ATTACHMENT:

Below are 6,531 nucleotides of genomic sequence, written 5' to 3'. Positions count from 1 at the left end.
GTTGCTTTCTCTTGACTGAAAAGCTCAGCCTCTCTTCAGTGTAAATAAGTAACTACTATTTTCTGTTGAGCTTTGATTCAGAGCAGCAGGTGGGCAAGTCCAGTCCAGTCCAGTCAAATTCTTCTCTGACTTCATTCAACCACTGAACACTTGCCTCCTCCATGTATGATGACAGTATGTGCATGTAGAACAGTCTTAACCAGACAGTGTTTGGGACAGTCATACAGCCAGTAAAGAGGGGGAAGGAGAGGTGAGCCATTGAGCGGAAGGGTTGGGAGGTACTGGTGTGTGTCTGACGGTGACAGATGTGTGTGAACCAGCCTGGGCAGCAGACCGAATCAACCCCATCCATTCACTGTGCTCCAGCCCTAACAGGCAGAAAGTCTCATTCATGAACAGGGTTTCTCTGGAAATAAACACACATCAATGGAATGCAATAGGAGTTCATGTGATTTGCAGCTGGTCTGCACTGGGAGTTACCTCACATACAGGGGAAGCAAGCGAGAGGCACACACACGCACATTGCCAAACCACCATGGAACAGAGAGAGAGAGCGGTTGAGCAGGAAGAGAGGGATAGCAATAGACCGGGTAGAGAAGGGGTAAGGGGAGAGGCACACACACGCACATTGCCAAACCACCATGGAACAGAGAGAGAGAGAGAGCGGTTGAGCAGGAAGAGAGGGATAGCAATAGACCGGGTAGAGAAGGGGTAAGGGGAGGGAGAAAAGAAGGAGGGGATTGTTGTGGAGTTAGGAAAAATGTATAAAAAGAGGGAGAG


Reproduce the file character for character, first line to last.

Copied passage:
Below are 6,531 nucleotides of genomic sequence, written 5' to 3'. Positions count from 1 at the left end.
GTTGCTTTCTCTTGACTGAAAAGCTCAGCCTCTCTTCAGTGTAAATAAGTAACTACTATTTTCTGTTGAGCTTTGATTCAGAGCAGCAGGTGGGCAAGTCCAGTCCAGTCCAGTCAAATTCTTCTCTGACTTCATTCAACCACTGAACACTTGCCTCCTCCATGTATGATGACAGTATGTGCATGTAGAACAGTCTTAACCAGACAGTGTTTGGGACAGTCATACAGCCAGTAAAGAGGGGGAAGGAGAGGTGAGCCATTGAGCGGAAGGGTTGGGAGGTACTGGTGTGTGTCTGACGGTGACAGATGTGTGTGAACCAGCCTGGGCAGCAGACCGAATCAACCCCATCCATTCACTGTGCTCCAGCCCTAACAGGCAGAAAGTCTCATTCATGAACAGGGTTTCTCTGGAAATAAACACACATCAATGGAATGCAATAGGAGTTCATGTGATTTGCAGCTGGTCTGCACTGGGAGTTACCTCACATACAGGGGAAGCAAGCGAGAGGCACACACACGCACATTGCCAAACCACCATGGAACAGAGAGAGAGAGCGGTTGAGCAGGAAGAGAGGGATAGCAATAGACCGGGTAGAGAAGGGGTAAGGGGAGAGGCACACACACGCACATTGCCAAACCACCATGGAACAGAGAGAGAGAGAGAGCGGTTGAGCAGGAAGAGAGGGATAGCAATAGACCGGGTAGAGAAGGGGTAAGGGGAGGGAGAAAAGAAGGAGGGGATTGTTGTGGAGTTAGGAAAAATGTATAAAAAGAGGGAGAG